A much circulated study released yesterday found that California spends about $184 million a year on its policy of capital punishment. That means, from a cost-result perspective, that for each of the 13 executions completed since the death penalty was reinstated in 1978, California has spent $308 million. The study came not from an anti-death penalty group, but from U.S. 9th Circuit Judge Arthur L. Alarcon, a former prosecutor, and Loyola Law School professor Paula M. Mitchell.
The money issue in capital punishment has become a big one. Recently, Governor Jerry Brown halted a construction project that would have revamped and expanded death row at San Quentin State Prison, citing the project’s $365 million price tag.
The San Francisco Police Department is facing its biggest scandal in years after Public Defender Jeff Adachi releasedvideoslastweek that allegedly show plainclothes narcotics officers repeatedly busting into a SoMa residential hotel without a warrant. The recordings were captured by security cameras mounted inside the Henry Hotel at 106 Sixth Street.
Seemingly every day, a new video pops up. On Monday, Adachi released videos of a December 2 narcotics arrest. The Public Defender claims the 29-year-old man inside the targeted room was set up by officers and then charged with possession of cocaine. Charges were later dropped in this and thirteen additional cases following the release of the videos. Additionally, thousands of cases involving eight officers from the Southern District’s plainclothes squad may be called into question because of the footage and what it purportedly depicts.
Kamala Harris, after beating out Los Angeles District Attorney Steve Cooley by a slim margin, took office today as the new attorney general of California. Harris had campaigned as an innovator and reformer in contrast to Cooley’s more cop’s cop image. She, unlike many career prosecutors, often pointed to problems with the criminal justice system–prison overcrowding, the state’s high recidivism rate, and the number of low-level offenders who become increasingly serious criminals when they enter the system. In her inauguration speech today, Harris pointed to those issues as things she’ll focus on as attorney general. She also pledged to fight white collar crime, stand up for California’s environmental regulations, uphold the right for same-sex couples to wed, and investigate internet crimes. A couple of portions of the speech were particularly interesting.
Because Kamala Harris and Steve Cooley have each declared victory in the race for Attorney General in California, and just going out on a limb here, one of them is probably wrong. Last night around 11pm, Cooley gave a full-on victory speech at his election night party:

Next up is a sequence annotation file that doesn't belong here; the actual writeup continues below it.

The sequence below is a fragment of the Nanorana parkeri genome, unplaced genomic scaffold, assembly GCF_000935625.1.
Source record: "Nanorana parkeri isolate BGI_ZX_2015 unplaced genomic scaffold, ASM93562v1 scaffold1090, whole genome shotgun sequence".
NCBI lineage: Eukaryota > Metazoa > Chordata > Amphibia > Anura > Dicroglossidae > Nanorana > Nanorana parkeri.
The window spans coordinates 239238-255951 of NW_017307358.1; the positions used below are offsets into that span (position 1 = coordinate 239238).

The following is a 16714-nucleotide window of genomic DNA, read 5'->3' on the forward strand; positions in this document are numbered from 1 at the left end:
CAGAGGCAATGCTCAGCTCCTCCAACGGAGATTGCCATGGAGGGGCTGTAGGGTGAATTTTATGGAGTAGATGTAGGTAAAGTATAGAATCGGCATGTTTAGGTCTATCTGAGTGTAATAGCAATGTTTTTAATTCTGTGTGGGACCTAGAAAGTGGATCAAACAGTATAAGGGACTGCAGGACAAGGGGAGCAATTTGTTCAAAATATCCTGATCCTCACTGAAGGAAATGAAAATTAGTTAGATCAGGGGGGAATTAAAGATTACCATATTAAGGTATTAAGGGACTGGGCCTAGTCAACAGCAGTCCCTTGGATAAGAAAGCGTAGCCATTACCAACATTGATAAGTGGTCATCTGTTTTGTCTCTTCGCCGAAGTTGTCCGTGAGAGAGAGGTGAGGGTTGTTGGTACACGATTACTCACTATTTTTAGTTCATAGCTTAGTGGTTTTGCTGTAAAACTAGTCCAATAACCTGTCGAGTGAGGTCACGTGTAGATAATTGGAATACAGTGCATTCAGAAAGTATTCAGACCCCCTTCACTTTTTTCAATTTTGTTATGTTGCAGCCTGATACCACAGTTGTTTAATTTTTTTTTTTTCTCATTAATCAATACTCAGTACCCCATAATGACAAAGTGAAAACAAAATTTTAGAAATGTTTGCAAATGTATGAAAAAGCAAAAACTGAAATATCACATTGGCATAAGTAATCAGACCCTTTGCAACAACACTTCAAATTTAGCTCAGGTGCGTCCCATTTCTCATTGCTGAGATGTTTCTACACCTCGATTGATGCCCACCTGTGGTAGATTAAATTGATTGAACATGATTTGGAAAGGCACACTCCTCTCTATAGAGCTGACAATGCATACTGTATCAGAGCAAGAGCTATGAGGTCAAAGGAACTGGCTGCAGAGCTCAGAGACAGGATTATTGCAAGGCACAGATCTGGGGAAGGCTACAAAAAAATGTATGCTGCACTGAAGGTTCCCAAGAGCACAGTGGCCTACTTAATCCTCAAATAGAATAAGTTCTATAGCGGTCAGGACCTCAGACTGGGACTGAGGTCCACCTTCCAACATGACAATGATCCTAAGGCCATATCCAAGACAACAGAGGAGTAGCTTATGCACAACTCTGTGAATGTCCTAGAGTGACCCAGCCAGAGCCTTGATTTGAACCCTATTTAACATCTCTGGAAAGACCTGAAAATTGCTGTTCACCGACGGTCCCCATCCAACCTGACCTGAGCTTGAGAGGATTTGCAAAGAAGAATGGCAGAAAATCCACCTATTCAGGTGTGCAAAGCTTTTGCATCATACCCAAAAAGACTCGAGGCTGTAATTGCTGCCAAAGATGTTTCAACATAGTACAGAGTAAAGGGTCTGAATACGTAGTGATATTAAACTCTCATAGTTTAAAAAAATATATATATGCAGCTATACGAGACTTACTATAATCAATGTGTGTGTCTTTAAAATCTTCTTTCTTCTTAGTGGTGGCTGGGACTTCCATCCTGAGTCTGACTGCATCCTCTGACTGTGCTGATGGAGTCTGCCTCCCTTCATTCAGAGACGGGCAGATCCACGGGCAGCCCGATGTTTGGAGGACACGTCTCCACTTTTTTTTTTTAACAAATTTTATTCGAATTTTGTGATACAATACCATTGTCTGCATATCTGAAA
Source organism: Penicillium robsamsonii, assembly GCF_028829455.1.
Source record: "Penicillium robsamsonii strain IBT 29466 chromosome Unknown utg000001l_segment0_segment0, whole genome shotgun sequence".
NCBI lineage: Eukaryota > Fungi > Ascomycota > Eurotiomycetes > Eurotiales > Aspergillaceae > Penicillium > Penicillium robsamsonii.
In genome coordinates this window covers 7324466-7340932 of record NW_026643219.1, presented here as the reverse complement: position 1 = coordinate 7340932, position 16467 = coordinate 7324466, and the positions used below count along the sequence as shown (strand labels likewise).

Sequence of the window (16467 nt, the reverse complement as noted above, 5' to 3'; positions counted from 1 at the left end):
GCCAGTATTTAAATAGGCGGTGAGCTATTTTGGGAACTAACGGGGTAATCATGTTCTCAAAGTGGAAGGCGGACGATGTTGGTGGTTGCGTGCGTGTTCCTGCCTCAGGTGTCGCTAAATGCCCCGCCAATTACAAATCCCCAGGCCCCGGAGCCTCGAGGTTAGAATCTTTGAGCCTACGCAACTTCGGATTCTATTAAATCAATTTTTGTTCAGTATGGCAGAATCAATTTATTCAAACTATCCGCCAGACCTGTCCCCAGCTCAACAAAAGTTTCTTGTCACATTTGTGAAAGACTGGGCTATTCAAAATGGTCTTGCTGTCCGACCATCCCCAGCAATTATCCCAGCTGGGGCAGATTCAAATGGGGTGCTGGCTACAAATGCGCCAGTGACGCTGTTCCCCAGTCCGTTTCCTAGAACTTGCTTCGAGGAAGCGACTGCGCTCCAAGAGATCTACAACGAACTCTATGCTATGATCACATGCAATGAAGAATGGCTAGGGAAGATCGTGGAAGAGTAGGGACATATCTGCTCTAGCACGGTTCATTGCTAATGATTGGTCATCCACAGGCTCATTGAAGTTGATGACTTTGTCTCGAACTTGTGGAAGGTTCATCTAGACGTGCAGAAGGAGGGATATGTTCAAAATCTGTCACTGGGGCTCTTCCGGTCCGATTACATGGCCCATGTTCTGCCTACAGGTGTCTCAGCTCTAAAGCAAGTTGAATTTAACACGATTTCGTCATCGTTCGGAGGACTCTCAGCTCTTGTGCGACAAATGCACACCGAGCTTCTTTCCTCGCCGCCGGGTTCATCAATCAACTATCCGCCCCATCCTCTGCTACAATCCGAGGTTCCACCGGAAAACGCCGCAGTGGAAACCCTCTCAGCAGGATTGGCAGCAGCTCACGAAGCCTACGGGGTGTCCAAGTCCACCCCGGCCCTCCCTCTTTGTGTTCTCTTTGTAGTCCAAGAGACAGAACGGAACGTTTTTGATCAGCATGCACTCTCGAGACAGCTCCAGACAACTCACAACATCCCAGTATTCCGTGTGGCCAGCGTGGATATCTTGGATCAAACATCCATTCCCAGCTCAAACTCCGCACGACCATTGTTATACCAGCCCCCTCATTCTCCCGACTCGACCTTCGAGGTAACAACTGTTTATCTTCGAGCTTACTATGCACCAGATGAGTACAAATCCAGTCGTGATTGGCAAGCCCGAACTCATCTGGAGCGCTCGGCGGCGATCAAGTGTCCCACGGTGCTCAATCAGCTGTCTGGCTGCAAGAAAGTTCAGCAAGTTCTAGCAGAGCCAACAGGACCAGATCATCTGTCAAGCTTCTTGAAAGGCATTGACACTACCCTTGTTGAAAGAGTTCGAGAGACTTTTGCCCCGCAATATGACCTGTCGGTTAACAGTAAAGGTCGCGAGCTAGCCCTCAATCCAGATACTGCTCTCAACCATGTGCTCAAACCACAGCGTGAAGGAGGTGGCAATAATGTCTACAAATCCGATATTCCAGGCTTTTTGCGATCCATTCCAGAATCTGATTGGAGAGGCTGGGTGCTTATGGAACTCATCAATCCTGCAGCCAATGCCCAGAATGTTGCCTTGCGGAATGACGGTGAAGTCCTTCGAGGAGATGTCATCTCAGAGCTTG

At the time, he had a slight lead over Harris. But by the time he woke up (if he went to bed at all), the precincts were all reporting in and Harris had taken the lead–a relatively slight one, 22,000 votes. Now, with some provisional and absentee ballots still uncounted, Harris has declared victory, saying the outstanding votes are likely to go her way. Harris, perhaps wisely, decided to declare the win in a press release and not on live (and endlessly replay-able) television. Cooley canceled his scheduled press conference this morning and headed to a thank-you event for donors: a $2,500 per person Kings-Lakers game with the either champ or defeated candidate.
UPDATE: Harris campaign says they’re not declaring victory… they’re just saying that Kamala Harris will be the next attorney general. I’ll not speculate as to the difference.
As a recent Sacramento Bee editorial put forth, if you’re looking for a statewide candidate who embraces full-on prison reform in this election, you’re going to be disappointed. The candidates have mostly steered clear of making any promises or plans for changing the state’s overcrowded and heavily scrutinized prison system, or taking on the state’s high recidivism rate. Yet the candidates do display subtle differences.
“Cooley and Harris both know that California cannot possibly empty death row, unless capital punishment is abolished, which is unlikely, or the state were to figure out some way to persuade courts to rubber-stamp death penalty appeals. That’s even less likely, and no one should want that.”
- Dan Morain, opining that a candidate’s stance on the death penalty shouldn’t be a major factor in the race for attorney general. (Sacramento Bee)
So far, we’ve seen a lot from the candidates for governor in the upcoming election. And we’ve seen possibly even more from the two major candidates for US senate. (The phrase “ad nauseam” comes to mind.) The race for attorney general has largely fallen to the back burner. Which made today’s debate at UC-Davis between Republican Steve Cooley and Democrat Kamala Harris, the two major candidates, a good opportunity for some insight into how the candidates see themselves–or at least, want to be seen by voters.